Monday, April 14, 2014
Today was warm and windy . Flowers that were buds yesterday are open wide today. The deep brilliant blue of these scilla makes me sigh with contentment. You do have to lie down on the ground with the camera to get this view. I even managed to get back up without help!
This patch of snow in summer went from bud to flower in one day. Planted in a fairly large group, these look great even from a distance.
This large planting of Ducth iris is outstanding. I think every bud is open now. Some of the others that have been open longer have faded in the heat and hot sun. They were great while they lasted. If the forecast is correct tomorrow will bring a return to cold. These flowers can take that . If anything it will make them last longer.
Today there were 4 winter aconite flowers. Yesterday the plant was barely visible. Their cheery yellow can also stand up to the cold.
I'm always delighted to see the emergence of my squirrel corn plants. These delicate looking plants and unusual flowers sometimes get uprooted , I don't know that it is squirrels who do it, but they got their name somehow. This spring ephemeral wildflower is always short lived, but wonderful to see just the same.
So if tomorrow does turn out to be cold with sleet, these flowers should brave the elements with ease. I probably will not be as beautifully gracious about it, but I'll make it too. I heard the peepers tonight. Spring is here even the little frogs know it!
Even for a true fan, it is easy to understand the question, "Why all the fuss?" Arbutus is after all just a low evergreen ground cover that is easy to simply walk past. I find the scent of the flowers delicious while the man that allowed me to dig these plants thinks that the scent is close to the smell of cat urine. Lacking a close personal relationship with a cat, I can neither support nor refute his comparison. My visits to these plants now number several each day. These transplants are about to start their fourth year here and they are alive and well. That in itself is a wonder.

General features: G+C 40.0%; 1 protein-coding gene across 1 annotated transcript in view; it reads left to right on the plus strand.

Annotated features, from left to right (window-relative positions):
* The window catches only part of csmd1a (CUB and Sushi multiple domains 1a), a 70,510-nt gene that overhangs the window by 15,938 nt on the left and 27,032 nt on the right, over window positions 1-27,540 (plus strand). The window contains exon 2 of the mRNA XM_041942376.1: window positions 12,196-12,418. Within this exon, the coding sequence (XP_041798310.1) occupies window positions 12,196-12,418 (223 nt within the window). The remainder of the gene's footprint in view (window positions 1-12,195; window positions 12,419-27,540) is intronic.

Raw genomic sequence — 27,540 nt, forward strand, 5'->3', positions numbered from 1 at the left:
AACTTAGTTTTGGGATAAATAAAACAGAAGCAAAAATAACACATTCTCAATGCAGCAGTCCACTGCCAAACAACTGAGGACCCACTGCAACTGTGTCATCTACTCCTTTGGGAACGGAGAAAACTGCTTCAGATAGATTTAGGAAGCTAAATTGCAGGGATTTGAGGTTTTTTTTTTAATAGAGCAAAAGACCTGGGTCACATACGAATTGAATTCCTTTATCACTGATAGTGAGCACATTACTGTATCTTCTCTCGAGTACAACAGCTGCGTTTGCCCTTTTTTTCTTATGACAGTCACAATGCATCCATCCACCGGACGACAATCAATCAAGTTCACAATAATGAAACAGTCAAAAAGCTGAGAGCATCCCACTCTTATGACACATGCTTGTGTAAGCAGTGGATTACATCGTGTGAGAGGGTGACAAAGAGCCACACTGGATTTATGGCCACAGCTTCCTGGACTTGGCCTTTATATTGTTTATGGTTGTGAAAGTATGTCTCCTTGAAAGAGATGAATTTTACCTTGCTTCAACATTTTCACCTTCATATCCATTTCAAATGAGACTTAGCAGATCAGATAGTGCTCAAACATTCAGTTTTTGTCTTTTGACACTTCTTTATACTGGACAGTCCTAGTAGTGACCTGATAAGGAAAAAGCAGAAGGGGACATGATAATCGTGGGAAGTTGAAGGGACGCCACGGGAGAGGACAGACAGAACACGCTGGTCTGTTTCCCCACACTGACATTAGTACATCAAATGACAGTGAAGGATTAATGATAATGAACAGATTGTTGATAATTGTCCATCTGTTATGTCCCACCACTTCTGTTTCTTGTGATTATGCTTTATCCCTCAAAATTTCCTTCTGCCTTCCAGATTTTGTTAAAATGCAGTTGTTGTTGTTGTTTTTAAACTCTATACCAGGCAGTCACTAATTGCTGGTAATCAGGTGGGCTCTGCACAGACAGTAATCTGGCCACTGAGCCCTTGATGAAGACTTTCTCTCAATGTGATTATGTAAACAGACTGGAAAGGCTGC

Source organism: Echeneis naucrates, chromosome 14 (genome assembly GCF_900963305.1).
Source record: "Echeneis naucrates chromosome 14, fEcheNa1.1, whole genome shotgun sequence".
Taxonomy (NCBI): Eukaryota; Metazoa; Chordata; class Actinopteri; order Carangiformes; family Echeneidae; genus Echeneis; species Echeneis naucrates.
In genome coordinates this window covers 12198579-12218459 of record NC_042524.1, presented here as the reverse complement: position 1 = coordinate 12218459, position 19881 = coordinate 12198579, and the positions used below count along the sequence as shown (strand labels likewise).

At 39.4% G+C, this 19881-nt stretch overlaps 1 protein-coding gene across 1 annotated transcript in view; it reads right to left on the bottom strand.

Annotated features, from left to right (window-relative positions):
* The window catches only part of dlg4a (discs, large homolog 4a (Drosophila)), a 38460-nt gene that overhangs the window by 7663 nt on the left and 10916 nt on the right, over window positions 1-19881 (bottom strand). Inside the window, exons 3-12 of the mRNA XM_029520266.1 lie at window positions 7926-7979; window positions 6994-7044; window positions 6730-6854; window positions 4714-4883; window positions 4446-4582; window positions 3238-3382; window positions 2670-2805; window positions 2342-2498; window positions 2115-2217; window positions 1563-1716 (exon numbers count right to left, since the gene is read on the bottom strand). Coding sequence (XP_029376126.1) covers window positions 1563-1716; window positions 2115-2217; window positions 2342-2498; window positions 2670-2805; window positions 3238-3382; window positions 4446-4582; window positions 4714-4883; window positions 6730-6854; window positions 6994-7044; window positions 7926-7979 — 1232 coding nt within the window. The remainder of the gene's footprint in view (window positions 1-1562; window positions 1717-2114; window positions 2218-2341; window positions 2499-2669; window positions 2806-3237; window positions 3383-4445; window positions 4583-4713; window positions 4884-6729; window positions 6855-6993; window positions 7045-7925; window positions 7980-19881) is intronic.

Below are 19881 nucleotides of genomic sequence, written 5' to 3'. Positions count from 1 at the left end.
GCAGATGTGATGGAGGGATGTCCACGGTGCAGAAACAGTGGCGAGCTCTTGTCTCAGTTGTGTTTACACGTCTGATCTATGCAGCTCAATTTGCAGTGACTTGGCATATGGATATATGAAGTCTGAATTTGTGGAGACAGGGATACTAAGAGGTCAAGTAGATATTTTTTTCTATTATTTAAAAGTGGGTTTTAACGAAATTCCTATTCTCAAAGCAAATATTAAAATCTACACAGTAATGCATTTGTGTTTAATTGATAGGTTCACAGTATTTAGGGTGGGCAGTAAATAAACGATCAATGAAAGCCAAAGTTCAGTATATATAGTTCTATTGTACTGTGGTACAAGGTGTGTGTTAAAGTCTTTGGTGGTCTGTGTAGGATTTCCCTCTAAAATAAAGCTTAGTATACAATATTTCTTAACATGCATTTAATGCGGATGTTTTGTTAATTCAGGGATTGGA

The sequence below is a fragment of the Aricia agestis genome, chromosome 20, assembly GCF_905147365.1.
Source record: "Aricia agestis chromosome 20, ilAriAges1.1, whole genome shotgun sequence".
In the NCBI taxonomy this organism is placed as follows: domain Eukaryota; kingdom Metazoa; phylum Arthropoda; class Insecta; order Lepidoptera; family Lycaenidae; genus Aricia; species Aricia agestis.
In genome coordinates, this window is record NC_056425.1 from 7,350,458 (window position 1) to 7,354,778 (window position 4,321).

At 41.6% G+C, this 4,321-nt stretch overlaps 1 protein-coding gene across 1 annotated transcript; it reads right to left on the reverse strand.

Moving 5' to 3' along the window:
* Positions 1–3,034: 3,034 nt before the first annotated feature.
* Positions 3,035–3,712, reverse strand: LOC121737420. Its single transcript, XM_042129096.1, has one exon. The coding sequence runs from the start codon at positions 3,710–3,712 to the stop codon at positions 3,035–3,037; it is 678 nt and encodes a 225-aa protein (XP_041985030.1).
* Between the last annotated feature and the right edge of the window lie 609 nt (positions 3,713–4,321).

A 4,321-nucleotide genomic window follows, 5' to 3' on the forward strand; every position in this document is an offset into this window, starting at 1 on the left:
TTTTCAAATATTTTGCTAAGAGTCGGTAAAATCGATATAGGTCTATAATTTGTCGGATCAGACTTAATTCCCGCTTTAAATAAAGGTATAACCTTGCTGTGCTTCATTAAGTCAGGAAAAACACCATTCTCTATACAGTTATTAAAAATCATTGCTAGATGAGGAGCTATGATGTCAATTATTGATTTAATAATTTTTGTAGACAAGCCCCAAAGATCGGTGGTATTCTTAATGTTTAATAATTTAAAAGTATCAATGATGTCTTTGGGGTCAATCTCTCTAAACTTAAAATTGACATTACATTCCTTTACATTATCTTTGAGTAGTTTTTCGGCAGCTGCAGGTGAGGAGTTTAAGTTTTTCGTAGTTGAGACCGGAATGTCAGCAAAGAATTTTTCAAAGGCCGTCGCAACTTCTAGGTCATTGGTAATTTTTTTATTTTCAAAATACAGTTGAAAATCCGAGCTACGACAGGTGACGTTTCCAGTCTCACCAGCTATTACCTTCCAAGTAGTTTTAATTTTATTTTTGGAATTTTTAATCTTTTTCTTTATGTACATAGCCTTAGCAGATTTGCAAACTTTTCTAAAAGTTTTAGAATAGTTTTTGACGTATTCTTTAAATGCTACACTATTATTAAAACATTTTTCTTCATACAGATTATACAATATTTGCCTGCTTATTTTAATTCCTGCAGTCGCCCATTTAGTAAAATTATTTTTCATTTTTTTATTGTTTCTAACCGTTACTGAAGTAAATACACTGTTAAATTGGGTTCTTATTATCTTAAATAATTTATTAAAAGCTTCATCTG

These flower buds are close to opening. Today the temperature climbed to the high seventies F, but tomorrow may see low twenties. All five of these arbutus plants have bud clusters including our from seed, naturally sown daughter plant. The rightmost plant has buds for the first time. The plant in the lower center of the picture was chewed to the nub by a woodchuck and it is in bud for the first time since the attack. A total bud cluster count of 24 is easily reached. To say that we are excited is an extreme understatement. Both plant genders were represented in the two plants that flowered last year. Identifying the gender of the remaining three is at the top of the things to do list.
Many mysteries continue to present themselves when looking at these plants. Here are the first dead arbutus leaves that we have ever seen on our plants. These leaves are new growth that appeared last year on the plant that was chewed by the woodchuck. We have no clue as to the cause of death on these young leaves but the brown boils might need to be removed. We have no clue regarding the natural life cycle of these evergreen leaves. They seem to live indefinitely.
Flowers will soon open here. We will attempt to distribute pollen with a small artist's brush. We want excellent photos of individual flowers. The structure of both the male and the female flowers needs to recorded in picture as does the development of the pollen and ovaries. So far a clear picture of the deep white flower parts that are surrounded by sticky clear and white hairs has eluded us. A small tripod with bendable legs is due to be delivered tomorrow. That may not be enough since the camera always seems to focus on the nearby leaves rather than the flowers.